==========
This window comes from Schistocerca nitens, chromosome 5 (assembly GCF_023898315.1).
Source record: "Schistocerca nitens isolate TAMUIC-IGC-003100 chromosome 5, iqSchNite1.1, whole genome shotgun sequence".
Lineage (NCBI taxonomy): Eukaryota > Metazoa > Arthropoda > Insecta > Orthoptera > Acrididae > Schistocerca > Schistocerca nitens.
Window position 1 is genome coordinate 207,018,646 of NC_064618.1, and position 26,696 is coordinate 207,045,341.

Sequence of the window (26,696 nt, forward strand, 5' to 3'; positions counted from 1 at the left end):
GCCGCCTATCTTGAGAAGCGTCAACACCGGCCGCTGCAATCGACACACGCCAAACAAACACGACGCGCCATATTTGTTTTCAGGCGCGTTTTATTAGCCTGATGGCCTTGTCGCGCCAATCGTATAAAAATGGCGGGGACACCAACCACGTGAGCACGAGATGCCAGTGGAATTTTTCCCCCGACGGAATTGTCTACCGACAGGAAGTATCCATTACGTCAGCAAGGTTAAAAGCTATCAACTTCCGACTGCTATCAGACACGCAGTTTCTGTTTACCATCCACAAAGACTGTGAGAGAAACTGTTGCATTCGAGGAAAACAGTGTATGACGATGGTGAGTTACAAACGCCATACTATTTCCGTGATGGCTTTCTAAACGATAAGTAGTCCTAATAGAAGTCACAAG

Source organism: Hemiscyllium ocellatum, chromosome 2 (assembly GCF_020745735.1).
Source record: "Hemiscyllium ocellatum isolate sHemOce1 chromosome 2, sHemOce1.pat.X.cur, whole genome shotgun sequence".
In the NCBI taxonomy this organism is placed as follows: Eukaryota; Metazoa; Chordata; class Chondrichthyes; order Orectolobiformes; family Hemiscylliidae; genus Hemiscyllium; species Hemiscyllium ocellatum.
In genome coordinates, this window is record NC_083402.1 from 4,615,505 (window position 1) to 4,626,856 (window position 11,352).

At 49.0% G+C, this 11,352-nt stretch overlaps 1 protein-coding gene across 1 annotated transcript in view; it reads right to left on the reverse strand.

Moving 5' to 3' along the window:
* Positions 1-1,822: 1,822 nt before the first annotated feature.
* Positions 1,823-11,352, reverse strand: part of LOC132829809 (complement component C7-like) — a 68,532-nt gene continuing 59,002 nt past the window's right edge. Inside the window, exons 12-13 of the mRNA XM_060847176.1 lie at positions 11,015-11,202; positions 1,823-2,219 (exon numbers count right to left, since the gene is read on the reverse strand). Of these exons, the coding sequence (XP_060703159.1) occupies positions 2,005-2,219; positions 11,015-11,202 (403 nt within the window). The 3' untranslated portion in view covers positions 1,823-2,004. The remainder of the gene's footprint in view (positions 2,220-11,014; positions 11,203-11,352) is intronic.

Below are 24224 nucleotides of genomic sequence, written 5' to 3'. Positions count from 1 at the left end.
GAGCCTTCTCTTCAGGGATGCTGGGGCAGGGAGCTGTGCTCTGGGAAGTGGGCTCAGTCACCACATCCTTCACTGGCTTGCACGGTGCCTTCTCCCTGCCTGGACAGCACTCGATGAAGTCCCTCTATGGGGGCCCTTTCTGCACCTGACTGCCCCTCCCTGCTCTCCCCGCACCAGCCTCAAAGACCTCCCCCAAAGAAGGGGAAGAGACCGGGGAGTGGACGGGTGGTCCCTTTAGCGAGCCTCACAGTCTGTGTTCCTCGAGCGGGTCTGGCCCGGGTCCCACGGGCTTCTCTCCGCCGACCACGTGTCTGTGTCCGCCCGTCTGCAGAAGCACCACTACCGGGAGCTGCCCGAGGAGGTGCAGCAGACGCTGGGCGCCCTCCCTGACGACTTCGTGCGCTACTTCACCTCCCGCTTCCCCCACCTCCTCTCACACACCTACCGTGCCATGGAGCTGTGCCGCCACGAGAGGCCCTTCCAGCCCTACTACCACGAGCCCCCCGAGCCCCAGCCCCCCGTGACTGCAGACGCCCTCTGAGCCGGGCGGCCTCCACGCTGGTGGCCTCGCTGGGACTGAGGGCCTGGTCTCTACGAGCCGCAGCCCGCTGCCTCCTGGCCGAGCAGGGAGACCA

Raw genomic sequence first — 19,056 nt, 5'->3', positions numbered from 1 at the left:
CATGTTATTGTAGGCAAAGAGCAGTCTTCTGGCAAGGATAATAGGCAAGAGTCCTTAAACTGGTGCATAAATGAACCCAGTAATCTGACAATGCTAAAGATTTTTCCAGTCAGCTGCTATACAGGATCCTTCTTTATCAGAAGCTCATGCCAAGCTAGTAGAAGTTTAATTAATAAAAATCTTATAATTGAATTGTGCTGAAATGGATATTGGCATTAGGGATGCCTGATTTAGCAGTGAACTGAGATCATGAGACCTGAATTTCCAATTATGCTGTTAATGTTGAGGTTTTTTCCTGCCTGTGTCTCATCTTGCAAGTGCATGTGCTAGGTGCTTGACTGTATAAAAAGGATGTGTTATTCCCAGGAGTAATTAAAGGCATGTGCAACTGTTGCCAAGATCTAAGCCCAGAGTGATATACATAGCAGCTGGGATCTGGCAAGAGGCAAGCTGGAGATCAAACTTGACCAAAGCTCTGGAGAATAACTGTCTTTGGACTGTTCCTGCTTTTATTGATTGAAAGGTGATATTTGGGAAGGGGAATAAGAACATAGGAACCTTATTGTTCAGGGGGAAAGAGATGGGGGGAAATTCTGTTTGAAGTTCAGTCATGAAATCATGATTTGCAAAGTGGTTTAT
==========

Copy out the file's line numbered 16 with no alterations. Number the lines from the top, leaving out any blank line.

GAGCCTTCTCTTCAGGGATGCTGGGGCAGGGAGCTGTGCTCTGGGAAGTGGGCTCAGTCACCACATCCTTCACTGGCTTGCACGGTGCCTTCTCCCTGCCTGGACAGCACTCGATGAAGTCCCTCTATGGGGGCCCTTTCTGCACCTGACTGCCCCTCCCTGCTCTCCCCGCACCAGCCTCAAAGACCTCCCCCAAAGAAGGGGAAGAGACCGGGGAGTGGACGGGTGGTCCCTTTAGCGAGCCTCACAGTCTGTGTTCCTCGAGCGGGTCTGGCCCGGGTCCCACGGGCTTCTCTCCGCCGACCACGTGTCTGTGTCCGCCCGTCTGCAGAAGCACCACTACCGGGAGCTGCCCGAGGAGGTGCAGCAGACGCTGGGCGCCCTCCCTGACGACTTCGTGCGCTACTTCACCTCCCGCTTCCCCCACCTCCTCTCACACACCTACCGTGCCATGGAGCTGTGCCGCCACGAGAGGCCCTTCCAGCCCTACTACCACGAGCCCCCCGAGCCCCAGCCCCCCGTGACTGCAGACGCCCTCTGAGCCGGGCGGCCTCCACGCTGGTGGCCTCGCTGGGACTGAGGGCCTGGTCTCTACGAGCCGCAGCCCGCTGCCTCCTGGCCGAGCAGGGAGACCA